Winter’s heavy snow and ice, as well as frozen soil
conditions, can damage cherished trees and shrubs in suburban
landscapes. Even areas without major snowfall experience high winds
and huge fluctuations in temperatures during winter. But homeowners
can lessen the adverse effects of winter weather with preventive
What can happen in winter, and how you can
“Branches of trees can break due to the excessive
weight of ice or snow,” says Tchukki Andersen, staff arborist with
the Tree Care Industry Association. “Proper pruning encourages the
formation of the strongest possible branches and branch
attachments. When pruning alone isn’t enough, properly installed
cables and rigid braces can add support to a weakened part of the
Winter winds cause evergreens to lose moisture from
their needles. Even some deciduous trees suffer from winter drying.
If water is not available as moisture is drawn from living cells,
permanent damage will result. The best prevention consists of
planting only hardy species in areas of prolonged exposure,
watering plants adequately in the fall, and mulching to insulate
the soil and roots from severe cold.
On sunny days in winter, the tree’s trunk and main
limbs can warm to 15 degrees higher than the air temperature. As
soon as the sun’s rays stop reaching the stem, its temperature
plummets, causing injury or permanent damage to the bark. The two
main types of injury are known as sun scald and frost cracking. The
effects of sun scald and frost cracking can be reduced by sound
arboricultural practices to maintain overall health, and also by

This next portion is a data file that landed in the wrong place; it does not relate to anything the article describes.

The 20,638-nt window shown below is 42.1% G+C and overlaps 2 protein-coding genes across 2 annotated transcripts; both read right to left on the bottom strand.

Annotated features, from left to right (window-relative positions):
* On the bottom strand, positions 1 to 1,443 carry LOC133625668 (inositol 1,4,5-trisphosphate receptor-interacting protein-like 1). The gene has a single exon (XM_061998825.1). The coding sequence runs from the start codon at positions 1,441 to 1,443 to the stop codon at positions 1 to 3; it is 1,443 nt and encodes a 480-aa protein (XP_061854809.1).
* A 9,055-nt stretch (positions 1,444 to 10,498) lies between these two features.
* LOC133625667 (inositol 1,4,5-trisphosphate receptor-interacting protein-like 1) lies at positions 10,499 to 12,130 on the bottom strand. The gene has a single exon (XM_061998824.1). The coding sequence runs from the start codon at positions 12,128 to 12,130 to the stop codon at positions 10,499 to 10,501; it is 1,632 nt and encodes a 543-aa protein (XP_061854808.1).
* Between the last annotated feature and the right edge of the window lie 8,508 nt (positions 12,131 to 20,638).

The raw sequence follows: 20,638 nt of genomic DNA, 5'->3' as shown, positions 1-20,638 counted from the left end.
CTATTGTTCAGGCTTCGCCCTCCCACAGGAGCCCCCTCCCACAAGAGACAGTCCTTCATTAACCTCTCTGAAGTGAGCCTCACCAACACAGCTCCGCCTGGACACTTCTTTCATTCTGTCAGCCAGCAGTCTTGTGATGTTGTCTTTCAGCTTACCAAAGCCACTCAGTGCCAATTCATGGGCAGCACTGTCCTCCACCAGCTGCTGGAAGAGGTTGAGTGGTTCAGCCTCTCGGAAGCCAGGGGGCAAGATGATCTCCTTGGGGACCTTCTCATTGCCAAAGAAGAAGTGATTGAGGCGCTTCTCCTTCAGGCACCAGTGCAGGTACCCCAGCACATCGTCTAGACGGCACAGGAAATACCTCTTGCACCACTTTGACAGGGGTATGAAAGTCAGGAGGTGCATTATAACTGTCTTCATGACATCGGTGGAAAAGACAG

covering the trunks of young, susceptible trees with a suitable
Winter is a good time to prune
“Most skilled arborists prefer pruning when trees are
dormant,” says Andersen. “With no leaves on the tree, the arborist
is better able to evaluate its architecture and spot dead or
diseased branches. In addition, since the ground is frozen damage
to the turf underneath the tree due to falling limbs and tire
tracks is negligible. This is also a good time to check trees for
diseases and other damage.”
Here are some other ways the Tree Care Industry
Association recommends to improve the health of your living
Aeration around trees helps improve water and air
movement in the soil. This strengthens the tree’s root system and
reduces soil compaction.
When planting, choose hardy trees available in your
area as they have better chances for survival in severe weather
conditions. Choosing the best location and following proper
planting procedures should be your highest priorities.
Stop fertilizing trees in early fall to allow them to
prepare for winter.
In case of moderate storm damage, restoring the tree
to its former health and beauty may take some time, but it
generally can make a full recovery. Broken, hazardous limbs should
be removed immediately. Pruning to remove broken stubs and restore
the balance of the crown can be put off a little while, but
shouldn’t be delayed more than one growing season.
Hire a Tree Care Professional
The best advice is to hire a tree care professional
with the experience, expertise and equipment to safely take down or
prune damaged trees.
Require proof of liability insurance and check to see
if the cost of the work is covered by your insurance company.
Contact the Tree Care Industry Association (TCIA), a public and
professional resource on trees and arboriculture since 1938.
It has more than 2,000 member companies who recognize
stringent safety and performance standards and who are required to
carry liability insurance.
TCIA has the nation’s only accreditation program that
helps consumers find tree care companies that have been inspected
and accredited based on: adherence to industry standards for
quality and safety; maintenance of trained, professional staff; and
dedication to ethics and quality in business practices.
An easy way to find a tree care service provider in
your area is to use the “Locate Your Local TCIA Member Companies”
You can use this service by calling 1-800-733-2622 or
by doing a ZIP Code search on www.treecaretips.org.